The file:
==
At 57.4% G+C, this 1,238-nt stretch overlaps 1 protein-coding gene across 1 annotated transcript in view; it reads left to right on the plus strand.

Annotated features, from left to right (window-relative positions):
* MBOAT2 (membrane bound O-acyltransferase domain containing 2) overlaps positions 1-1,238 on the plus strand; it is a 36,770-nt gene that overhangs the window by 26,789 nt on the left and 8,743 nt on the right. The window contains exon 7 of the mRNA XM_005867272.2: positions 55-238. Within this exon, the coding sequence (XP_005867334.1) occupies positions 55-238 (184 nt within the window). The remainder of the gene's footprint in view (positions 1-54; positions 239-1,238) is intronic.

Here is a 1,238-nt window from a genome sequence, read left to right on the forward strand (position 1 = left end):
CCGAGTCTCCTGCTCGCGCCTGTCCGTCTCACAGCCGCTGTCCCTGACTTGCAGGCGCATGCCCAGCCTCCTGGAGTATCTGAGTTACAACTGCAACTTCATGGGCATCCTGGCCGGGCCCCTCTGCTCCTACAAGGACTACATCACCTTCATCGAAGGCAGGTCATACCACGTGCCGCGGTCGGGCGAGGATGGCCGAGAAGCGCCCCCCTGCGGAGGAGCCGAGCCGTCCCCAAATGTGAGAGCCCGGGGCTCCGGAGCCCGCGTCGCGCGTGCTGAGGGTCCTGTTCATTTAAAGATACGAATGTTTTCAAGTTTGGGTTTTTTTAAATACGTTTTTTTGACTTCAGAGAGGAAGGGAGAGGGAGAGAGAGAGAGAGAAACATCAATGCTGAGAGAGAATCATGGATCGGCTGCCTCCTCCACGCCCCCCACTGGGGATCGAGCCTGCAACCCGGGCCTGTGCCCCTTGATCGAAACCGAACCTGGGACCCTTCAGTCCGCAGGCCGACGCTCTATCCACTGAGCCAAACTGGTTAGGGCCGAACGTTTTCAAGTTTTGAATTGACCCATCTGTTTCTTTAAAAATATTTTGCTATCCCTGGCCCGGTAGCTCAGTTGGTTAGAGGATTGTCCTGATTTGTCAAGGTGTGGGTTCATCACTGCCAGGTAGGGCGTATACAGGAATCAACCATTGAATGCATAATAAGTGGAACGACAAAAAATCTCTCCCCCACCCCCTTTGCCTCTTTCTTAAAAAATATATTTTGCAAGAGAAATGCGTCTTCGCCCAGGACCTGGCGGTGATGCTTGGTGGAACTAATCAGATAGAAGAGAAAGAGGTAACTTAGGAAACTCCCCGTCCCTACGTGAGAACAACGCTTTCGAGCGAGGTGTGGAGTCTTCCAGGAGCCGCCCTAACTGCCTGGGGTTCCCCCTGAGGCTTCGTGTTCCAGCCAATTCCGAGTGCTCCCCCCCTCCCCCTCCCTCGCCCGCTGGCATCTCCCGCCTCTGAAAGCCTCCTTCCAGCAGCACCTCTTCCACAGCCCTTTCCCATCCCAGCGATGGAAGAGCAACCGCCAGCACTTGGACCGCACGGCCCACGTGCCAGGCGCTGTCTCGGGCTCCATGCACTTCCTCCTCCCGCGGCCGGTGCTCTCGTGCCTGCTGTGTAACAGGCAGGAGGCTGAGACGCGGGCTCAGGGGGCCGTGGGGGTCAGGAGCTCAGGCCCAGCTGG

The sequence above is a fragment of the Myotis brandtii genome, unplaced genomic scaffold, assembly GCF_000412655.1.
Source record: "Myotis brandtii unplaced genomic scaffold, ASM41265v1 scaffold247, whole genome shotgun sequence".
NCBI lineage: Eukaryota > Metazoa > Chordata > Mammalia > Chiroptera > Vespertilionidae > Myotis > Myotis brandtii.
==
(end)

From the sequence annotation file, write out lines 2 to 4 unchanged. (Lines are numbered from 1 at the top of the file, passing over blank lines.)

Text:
Annotated features, from left to right (window-relative positions):
* MBOAT2 (membrane bound O-acyltransferase domain containing 2) overlaps positions 1-1,238 on the plus strand; it is a 36,770-nt gene that overhangs the window by 26,789 nt on the left and 8,743 nt on the right. The window contains exon 7 of the mRNA XM_005867272.2: positions 55-238. Within this exon, the coding sequence (XP_005867334.1) occupies positions 55-238 (184 nt within the window). The remainder of the gene's footprint in view (positions 1-54; positions 239-1,238) is intronic.

Here is a 1,238-nt window from a genome sequence, read left to right on the forward strand (position 1 = left end):